Record pump prices forecast
Cost per litre could hit 85 cents this spring in Toronto
Prices at the gas pump appear headed for record highs this spring.
The average price for a litre of gas could hit 85 cents in Toronto and more in other parts of Canada, according to Calgary-based market research firm M.J. Ervin and Associates.
That's almost 2 cents above last year's Toronto high of 83.1 cents, a record, Michael Ervin noted, and 20 cents above yesterday's average price at the pumps across the city.
The previous record was set last March at the onset of the Iraq war, which threatened to disrupt crucial supplies of crude oil from the Middle East.
"Going into the spring there's going to be an upward trend," Ervin said in a telephone interview from his Calgary office. "Will we see $1 a litre gas? No. Not for regular gas. Not in Toronto. That's for sure."
That's because Toronto is the most competitive gasoline retail market in the country, according to the Ontario Ministry of Energy.
Prices in this market can fluctuate by as much as 10 cents a litre within days, or even hours, ministry analyst Spencer Knipping explained.
A number of factors are playing into the rising trend this time around, including higher prices for crude oil (the basic ingredient in gasoline), higher demand from a recovering U.S. economy and the growing Chinese industrial powerhouse, as well as new U.S. environmental regulations, which could disrupt supply.
Underlying the turmoil is a longer-term problem: No one has built a new oil and gas refinery in North America for 20 years, yet demand is rising by 1.5 per cent a year.
The gap between demand and supply further widens during seasonal fluctuations. In the summer, demand rises as much as 25 per cent, Ervin said.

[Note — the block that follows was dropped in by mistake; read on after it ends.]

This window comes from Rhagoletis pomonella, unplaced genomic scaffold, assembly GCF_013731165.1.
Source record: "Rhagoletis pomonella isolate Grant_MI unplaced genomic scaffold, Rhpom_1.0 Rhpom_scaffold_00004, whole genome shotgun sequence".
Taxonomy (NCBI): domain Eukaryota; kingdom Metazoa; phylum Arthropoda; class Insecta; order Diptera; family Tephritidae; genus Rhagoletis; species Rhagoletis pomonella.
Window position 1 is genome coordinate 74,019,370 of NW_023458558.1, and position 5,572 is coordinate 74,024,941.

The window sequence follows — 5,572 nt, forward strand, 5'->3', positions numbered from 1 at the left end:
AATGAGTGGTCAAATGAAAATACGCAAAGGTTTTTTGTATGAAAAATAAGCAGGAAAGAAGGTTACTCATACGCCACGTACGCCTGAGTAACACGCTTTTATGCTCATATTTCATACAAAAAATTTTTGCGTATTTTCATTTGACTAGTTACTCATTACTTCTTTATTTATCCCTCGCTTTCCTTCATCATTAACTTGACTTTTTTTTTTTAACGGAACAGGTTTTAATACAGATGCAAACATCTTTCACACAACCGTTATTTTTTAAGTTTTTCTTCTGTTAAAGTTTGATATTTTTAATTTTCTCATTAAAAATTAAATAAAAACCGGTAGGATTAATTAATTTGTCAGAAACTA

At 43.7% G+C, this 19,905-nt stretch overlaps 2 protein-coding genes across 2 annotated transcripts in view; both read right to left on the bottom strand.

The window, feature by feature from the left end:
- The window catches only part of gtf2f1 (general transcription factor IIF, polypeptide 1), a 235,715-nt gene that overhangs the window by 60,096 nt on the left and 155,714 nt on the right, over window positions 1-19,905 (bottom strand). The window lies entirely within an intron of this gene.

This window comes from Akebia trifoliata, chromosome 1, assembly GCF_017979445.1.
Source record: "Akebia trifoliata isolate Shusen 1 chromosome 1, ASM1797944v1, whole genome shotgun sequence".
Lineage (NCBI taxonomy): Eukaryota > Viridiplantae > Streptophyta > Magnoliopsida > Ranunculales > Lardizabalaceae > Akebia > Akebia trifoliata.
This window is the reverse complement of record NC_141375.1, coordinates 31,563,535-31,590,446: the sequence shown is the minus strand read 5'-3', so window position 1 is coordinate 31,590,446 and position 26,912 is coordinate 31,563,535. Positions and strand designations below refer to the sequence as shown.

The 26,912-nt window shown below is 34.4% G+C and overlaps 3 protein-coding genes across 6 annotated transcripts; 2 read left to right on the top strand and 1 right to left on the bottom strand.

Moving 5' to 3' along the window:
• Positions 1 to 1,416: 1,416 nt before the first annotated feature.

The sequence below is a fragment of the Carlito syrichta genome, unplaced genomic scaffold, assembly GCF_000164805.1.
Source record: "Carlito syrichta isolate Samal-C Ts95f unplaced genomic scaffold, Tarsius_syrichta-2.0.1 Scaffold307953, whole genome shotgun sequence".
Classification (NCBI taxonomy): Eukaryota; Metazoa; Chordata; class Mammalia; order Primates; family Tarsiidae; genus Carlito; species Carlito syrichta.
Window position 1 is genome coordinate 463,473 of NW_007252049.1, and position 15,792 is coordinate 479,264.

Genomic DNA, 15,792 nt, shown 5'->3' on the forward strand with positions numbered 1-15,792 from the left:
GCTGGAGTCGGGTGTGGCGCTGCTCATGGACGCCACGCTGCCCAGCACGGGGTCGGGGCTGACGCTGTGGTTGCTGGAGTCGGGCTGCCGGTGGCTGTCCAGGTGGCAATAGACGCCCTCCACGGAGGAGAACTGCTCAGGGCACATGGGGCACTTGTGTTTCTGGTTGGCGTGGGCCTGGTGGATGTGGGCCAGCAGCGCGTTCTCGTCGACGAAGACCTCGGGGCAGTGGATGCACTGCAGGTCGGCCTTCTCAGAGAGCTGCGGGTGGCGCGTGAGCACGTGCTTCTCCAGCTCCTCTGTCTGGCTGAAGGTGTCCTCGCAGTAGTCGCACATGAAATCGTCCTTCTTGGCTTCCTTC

It all adds up to higher prices at the pump and continuing market volatility, analysts said yesterday.
In the United States, retail gasoline prices were within a cent of their all-time high yesterday and the U.S. Energy Information Administration, the statistical arm of the U.S. department of energy, cautioned pump prices could hit $1.83 (U.S.) a gallon this spring, their highest level since 1985.
Rising crude oil prices, which account for nearly half of gasoline costs, are fuelling much of the increase. Even though Canada is self-sufficient in crude oil, it competes in the global world market. So, Canadians pay world oil prices or risk seeing their oil exported to other countries.
A recovering U.S. economy, combined with China's industrial expansion, is creating higher than expected demand at a time when the Organization of Petroleum Exporting Countries (OPEC), which accounts for 70 per cent of the world's oil supply, had planned production cuts.
Demand is normally weak in the spring gap between the winter heating season and the summer driving period, but U.S. crude oil inventories have fallen to their lowest levels since the mid-1970s.
Crude oil futures, which have been rising for three months, pulled back slightly to $36.28 a barrel on the New York Mercantile Exchange yesterday. But they're still well above OPEC's target range of $24 to $28 a barrel, analysts noted.
There's speculation the powerful cartel of oil exporting countries wants to raise the upper limit to offset the lower U.S. dollar, which is cutting into their buying power.
In addition, new U.S. environmental regulations could disrupt supply this summer, further creating pressure on retail gasoline prices, analysts said.
In Toronto yesterday, the average price at the pumps was the lowest in Canada, at 65.1 cents a litre, down 2.3 cents from the previous Tuesday, according to Ervin's weekly report.
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